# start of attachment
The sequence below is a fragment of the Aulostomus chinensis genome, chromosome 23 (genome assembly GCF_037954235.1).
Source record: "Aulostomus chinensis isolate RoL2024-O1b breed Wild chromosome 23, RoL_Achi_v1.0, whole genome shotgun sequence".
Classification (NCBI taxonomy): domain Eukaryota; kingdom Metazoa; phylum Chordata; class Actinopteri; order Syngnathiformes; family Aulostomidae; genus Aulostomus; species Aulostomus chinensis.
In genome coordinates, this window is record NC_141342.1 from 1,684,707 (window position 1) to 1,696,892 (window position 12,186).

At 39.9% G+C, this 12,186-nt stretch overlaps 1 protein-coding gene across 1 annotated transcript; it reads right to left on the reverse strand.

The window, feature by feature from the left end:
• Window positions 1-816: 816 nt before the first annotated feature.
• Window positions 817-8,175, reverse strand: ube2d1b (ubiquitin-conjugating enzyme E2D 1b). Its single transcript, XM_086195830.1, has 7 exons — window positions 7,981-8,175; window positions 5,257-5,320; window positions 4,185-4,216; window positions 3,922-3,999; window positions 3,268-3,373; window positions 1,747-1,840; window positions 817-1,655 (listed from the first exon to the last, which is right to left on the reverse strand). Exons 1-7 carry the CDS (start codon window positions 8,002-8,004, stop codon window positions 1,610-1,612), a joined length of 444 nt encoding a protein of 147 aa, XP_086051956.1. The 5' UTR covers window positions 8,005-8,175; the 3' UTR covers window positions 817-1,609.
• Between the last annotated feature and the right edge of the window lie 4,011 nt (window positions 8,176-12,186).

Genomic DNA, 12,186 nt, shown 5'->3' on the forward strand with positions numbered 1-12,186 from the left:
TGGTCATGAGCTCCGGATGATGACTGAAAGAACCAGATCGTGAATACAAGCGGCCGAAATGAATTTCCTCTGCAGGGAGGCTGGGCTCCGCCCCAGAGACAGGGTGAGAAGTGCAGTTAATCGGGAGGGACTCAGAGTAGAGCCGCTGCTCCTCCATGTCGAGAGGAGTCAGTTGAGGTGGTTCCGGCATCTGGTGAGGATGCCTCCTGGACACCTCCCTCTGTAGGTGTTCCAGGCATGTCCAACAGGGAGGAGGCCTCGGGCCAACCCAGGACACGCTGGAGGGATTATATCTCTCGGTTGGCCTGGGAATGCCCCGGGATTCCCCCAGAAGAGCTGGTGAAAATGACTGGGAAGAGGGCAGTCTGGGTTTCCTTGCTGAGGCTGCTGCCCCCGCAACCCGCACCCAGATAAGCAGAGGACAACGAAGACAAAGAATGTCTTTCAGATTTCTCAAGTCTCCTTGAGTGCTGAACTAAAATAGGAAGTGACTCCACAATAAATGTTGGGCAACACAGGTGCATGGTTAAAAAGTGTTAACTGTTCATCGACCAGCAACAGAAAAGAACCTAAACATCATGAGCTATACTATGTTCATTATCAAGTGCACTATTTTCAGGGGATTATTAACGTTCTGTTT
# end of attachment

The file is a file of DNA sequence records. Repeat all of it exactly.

The sequence below is a fragment of the Aulostomus chinensis genome, chromosome 23 (genome assembly GCF_037954235.1).
Source record: "Aulostomus chinensis isolate RoL2024-O1b breed Wild chromosome 23, RoL_Achi_v1.0, whole genome shotgun sequence".
Classification (NCBI taxonomy): domain Eukaryota; kingdom Metazoa; phylum Chordata; class Actinopteri; order Syngnathiformes; family Aulostomidae; genus Aulostomus; species Aulostomus chinensis.
In genome coordinates, this window is record NC_141342.1 from 1,684,707 (window position 1) to 1,696,892 (window position 12,186).

At 39.9% G+C, this 12,186-nt stretch overlaps 1 protein-coding gene across 1 annotated transcript; it reads right to left on the reverse strand.

The window, feature by feature from the left end:
• Window positions 1-816: 816 nt before the first annotated feature.
• Window positions 817-8,175, reverse strand: ube2d1b (ubiquitin-conjugating enzyme E2D 1b). Its single transcript, XM_086195830.1, has 7 exons — window positions 7,981-8,175; window positions 5,257-5,320; window positions 4,185-4,216; window positions 3,922-3,999; window positions 3,268-3,373; window positions 1,747-1,840; window positions 817-1,655 (listed from the first exon to the last, which is right to left on the reverse strand). Exons 1-7 carry the CDS (start codon window positions 8,002-8,004, stop codon window positions 1,610-1,612), a joined length of 444 nt encoding a protein of 147 aa, XP_086051956.1. The 5' UTR covers window positions 8,005-8,175; the 3' UTR covers window positions 817-1,609.
• Between the last annotated feature and the right edge of the window lie 4,011 nt (window positions 8,176-12,186).

Genomic DNA, 12,186 nt, shown 5'->3' on the forward strand with positions numbered 1-12,186 from the left:
TGGTCATGAGCTCCGGATGATGACTGAAAGAACCAGATCGTGAATACAAGCGGCCGAAATGAATTTCCTCTGCAGGGAGGCTGGGCTCCGCCCCAGAGACAGGGTGAGAAGTGCAGTTAATCGGGAGGGACTCAGAGTAGAGCCGCTGCTCCTCCATGTCGAGAGGAGTCAGTTGAGGTGGTTCCGGCATCTGGTGAGGATGCCTCCTGGACACCTCCCTCTGTAGGTGTTCCAGGCATGTCCAACAGGGAGGAGGCCTCGGGCCAACCCAGGACACGCTGGAGGGATTATATCTCTCGGTTGGCCTGGGAATGCCCCGGGATTCCCCCAGAAGAGCTGGTGAAAATGACTGGGAAGAGGGCAGTCTGGGTTTCCTTGCTGAGGCTGCTGCCCCCGCAACCCGCACCCAGATAAGCAGAGGACAACGAAGACAAAGAATGTCTTTCAGATTTCTCAAGTCTCCTTGAGTGCTGAACTAAAATAGGAAGTGACTCCACAATAAATGTTGGGCAACACAGGTGCATGGTTAAAAAGTGTTAACTGTTCATCGACCAGCAACAGAAAAGAACCTAAACATCATGAGCTATACTATGTTCATTATCAAGTGCACTATTTTCAGGGGATTATTAACGTTCTGTTT